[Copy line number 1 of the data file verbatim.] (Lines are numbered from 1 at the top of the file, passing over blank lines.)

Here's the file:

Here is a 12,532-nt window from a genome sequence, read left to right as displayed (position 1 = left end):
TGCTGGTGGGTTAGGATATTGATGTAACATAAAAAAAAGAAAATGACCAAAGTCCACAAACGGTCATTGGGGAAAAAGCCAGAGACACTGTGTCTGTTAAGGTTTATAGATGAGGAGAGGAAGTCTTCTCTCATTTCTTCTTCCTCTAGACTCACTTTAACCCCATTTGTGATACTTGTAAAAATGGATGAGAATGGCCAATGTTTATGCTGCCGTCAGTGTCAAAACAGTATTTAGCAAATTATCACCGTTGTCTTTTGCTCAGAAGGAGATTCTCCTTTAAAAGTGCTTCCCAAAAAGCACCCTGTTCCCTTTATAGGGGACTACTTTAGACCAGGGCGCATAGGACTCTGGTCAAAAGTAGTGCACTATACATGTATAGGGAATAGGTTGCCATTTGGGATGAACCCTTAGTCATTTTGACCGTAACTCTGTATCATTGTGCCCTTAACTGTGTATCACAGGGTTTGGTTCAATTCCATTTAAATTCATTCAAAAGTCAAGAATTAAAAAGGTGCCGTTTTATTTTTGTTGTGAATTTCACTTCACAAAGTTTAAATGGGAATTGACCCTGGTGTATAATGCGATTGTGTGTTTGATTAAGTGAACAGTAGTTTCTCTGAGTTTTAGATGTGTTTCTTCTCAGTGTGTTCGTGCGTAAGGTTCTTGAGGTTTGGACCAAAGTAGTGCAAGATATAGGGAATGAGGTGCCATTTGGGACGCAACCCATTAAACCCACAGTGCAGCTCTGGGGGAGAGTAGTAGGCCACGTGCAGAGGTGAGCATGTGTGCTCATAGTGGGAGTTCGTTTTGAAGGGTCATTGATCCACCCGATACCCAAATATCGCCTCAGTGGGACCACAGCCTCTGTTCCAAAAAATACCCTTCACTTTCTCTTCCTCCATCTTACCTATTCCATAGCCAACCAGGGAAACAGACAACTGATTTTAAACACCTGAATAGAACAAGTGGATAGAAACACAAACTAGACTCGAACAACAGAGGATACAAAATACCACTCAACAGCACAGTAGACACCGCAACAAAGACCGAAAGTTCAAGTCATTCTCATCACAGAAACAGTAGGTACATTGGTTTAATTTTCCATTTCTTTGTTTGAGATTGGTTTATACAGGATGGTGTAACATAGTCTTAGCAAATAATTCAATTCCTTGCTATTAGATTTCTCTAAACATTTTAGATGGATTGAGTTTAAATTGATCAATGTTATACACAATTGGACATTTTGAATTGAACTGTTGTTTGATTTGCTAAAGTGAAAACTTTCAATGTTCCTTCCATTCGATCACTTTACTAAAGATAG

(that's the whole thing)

Here is a 12,532-nt window from a genome sequence, read left to right as displayed (position 1 = left end):